I've been traveling a lot for business. Too much, actually. I'm more of a home body, content with the occasional weekend RV trip where I can take all my comforts with me. But lately I find myself in the ultra-comfort of hotels -- and I'm getting spoiled.

The main reason I don't like traveling is because it's hard coming home to the chores of ordinary living. There's no one here to change the sheets daily, provide fresh towels, tidy up the clutter and generally pamper me the way I'm becoming accustomed.

While I'm away, I don't think about paying bills or shopping for groceries or entertaining grandkids. I don't even have to worry about the cats, since my neighbor, Connor, takes care of them for me. No, my biggest concern while on the road is finding the next restaurant for the next meal.

This jet-setting, whirlwind of travel began a couple of weeks ago when I found myself in Tucson, Ariz., for a book festival. It was a bit of a culture shock going from green lawns and blossoming trees to mostly dirt and cactus plants. Talk about a drought. But it didn't take long before I was cataloging varieties of cacti, watching for lizards and exploring nearby canyons that were nothing like home.

Just about the time I thought about permanently retiring to the desert, I had to pack for my next trip, a conference in Monterey. This time the view was sand dunes, beaches, wind-swept trees and sailboats, accompanied by a hotel staff that saw to my every need. Thanks to the bellhop/valet, I didn't open a door the whole time I was there. Nor did I wash a dish, clean a pair of pants or even leave the room for food if I was hungry. It was all taken care of.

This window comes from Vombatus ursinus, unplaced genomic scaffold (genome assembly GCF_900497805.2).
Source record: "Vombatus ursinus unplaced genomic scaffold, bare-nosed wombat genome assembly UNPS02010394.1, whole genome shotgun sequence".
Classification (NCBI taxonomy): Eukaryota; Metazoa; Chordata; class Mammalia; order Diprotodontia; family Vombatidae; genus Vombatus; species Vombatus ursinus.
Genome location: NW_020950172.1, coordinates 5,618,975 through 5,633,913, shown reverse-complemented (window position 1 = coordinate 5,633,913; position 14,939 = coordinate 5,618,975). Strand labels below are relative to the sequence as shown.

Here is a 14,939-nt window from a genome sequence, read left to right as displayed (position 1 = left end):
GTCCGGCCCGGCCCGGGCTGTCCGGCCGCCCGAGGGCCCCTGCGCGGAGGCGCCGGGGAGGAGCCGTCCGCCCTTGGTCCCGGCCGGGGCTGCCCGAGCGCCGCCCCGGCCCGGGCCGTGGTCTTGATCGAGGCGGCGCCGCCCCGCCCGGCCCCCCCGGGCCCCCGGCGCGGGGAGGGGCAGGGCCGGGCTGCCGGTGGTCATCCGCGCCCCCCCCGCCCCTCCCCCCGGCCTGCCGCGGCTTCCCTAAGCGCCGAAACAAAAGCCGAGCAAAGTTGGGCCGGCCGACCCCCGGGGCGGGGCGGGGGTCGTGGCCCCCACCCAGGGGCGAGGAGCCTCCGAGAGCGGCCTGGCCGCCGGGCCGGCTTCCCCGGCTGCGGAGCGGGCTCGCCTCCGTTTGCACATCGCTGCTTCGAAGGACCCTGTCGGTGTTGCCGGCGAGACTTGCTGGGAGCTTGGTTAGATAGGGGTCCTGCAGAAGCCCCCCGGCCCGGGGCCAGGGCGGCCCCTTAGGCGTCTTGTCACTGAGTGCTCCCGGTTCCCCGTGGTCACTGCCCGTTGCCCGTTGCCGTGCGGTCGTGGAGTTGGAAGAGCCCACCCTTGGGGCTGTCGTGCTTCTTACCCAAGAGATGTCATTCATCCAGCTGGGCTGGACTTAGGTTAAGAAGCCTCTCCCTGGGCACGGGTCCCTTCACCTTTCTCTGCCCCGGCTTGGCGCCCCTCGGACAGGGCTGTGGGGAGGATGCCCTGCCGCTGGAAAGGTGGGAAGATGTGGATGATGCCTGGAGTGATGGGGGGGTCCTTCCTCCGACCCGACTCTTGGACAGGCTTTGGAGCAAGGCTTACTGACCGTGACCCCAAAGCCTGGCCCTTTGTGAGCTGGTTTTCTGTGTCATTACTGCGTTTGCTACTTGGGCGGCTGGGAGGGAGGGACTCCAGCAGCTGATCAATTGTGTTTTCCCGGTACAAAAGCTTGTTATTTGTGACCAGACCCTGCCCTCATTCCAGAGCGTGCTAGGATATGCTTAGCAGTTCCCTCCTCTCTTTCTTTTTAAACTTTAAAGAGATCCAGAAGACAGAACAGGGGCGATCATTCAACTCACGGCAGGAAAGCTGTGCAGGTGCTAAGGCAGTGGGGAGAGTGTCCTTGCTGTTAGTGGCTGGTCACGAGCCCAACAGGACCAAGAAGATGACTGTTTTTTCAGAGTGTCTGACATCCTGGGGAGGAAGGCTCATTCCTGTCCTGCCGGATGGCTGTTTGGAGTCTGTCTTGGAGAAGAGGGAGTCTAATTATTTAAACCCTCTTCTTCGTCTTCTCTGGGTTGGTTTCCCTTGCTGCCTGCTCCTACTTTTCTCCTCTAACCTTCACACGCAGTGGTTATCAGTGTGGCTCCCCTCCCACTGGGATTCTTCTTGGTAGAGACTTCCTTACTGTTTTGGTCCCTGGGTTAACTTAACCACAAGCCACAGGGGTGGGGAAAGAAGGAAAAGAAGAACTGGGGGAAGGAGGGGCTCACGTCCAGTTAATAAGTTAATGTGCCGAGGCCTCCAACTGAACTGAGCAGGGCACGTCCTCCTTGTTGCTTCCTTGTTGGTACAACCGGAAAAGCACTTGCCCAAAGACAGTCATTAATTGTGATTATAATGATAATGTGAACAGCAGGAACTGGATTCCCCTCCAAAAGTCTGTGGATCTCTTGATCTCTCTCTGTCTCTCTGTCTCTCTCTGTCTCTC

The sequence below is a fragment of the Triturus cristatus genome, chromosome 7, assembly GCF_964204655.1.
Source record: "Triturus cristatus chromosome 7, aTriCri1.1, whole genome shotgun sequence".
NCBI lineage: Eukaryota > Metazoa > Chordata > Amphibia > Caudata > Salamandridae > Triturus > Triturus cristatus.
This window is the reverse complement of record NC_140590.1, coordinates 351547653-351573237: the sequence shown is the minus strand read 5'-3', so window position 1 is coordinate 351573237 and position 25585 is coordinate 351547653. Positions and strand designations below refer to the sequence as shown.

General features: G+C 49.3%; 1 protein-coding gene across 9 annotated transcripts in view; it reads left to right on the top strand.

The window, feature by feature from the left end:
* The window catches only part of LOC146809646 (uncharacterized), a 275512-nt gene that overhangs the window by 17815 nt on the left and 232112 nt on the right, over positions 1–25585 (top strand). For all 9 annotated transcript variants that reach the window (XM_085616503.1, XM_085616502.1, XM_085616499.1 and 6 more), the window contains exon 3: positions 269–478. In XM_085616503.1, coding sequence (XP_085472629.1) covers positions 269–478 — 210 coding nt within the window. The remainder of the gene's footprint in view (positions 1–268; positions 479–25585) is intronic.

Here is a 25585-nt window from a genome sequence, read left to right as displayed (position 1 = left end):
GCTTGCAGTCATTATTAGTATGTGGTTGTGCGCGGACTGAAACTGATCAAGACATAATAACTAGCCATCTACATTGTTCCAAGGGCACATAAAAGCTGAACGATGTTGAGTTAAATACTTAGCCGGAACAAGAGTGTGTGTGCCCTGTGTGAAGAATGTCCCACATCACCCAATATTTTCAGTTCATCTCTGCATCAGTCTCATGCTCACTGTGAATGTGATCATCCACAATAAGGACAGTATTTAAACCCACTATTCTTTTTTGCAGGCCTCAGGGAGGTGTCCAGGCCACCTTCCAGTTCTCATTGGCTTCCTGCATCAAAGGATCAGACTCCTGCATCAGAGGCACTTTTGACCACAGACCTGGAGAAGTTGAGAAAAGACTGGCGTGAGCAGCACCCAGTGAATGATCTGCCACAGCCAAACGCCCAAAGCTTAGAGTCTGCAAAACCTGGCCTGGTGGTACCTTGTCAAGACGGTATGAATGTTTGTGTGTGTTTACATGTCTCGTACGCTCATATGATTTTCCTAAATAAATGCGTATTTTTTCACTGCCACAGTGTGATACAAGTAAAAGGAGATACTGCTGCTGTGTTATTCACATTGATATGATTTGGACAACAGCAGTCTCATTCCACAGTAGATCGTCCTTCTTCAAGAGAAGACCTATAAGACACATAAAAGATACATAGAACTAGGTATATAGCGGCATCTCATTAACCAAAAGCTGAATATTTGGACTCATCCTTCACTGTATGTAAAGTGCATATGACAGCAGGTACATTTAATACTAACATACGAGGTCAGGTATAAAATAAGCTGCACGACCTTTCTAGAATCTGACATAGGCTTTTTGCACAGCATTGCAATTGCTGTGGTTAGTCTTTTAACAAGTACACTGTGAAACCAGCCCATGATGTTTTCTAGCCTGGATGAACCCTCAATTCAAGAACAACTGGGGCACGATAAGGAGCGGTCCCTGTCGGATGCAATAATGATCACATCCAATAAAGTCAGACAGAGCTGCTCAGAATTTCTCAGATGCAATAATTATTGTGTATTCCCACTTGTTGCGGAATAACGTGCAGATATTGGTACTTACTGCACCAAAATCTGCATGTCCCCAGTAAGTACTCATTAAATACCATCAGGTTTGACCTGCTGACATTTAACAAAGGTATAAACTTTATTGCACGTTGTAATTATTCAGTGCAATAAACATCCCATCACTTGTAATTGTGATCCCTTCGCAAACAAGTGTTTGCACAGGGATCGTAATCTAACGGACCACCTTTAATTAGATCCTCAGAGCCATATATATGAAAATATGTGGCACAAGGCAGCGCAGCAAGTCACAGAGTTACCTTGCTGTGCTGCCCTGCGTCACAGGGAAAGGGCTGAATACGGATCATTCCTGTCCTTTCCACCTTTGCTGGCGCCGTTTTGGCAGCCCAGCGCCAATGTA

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I have three more trips ahead of me -- to the hot weather of Los Angeles, the hospitality of San Antonio, Texas, and the history of Washington, D.C. Once again I'll be dining on local foods (Croque Monsieur at the Blue Bayou, BBQ at Texas Ribs and Lobster at Legal Sea Foods, respectively), checking out the popular sights (The Cars ride, the River Walk and the International Spy Museum), shopping at the gift shops (for a Minnie Mouse T-shirt, some Alamo arrowheads, and a lipstick camera) and enjoying the amenities at the hotels (Mickey Mouse sheets, Texas-sized breakfasts and political intrigue movies on Pay-Per-View.)

But truthfully, I'd prefer to stay home. I don't mind doing the laundry or buying my own coffee-makings or feeding my cats. When I'm home I can glance around at photos of my grandkids instead of mass-produced reproductions of Radiator Springs. I can run to the mall for a personalized birthday present from Spencer's Gifts instead of buying fake Davy Crockett rifles. I can talk to my neighbors about the crazy weather we've been having instead of sludging through the East Coast's real-life version of "Frozen."

Be it ever so humble -- and it is -- there's no place like home, not even Kansas. After this last trip, I think I'll stay put and sit a spell -- even if I have to leaf-blow the clutter away, rehang the wet towels myself and sleep on month-old sheets.

But it would be nice to find a mint on my pillow once in a while.

Contact Penny Warner at www.pennywarner.com.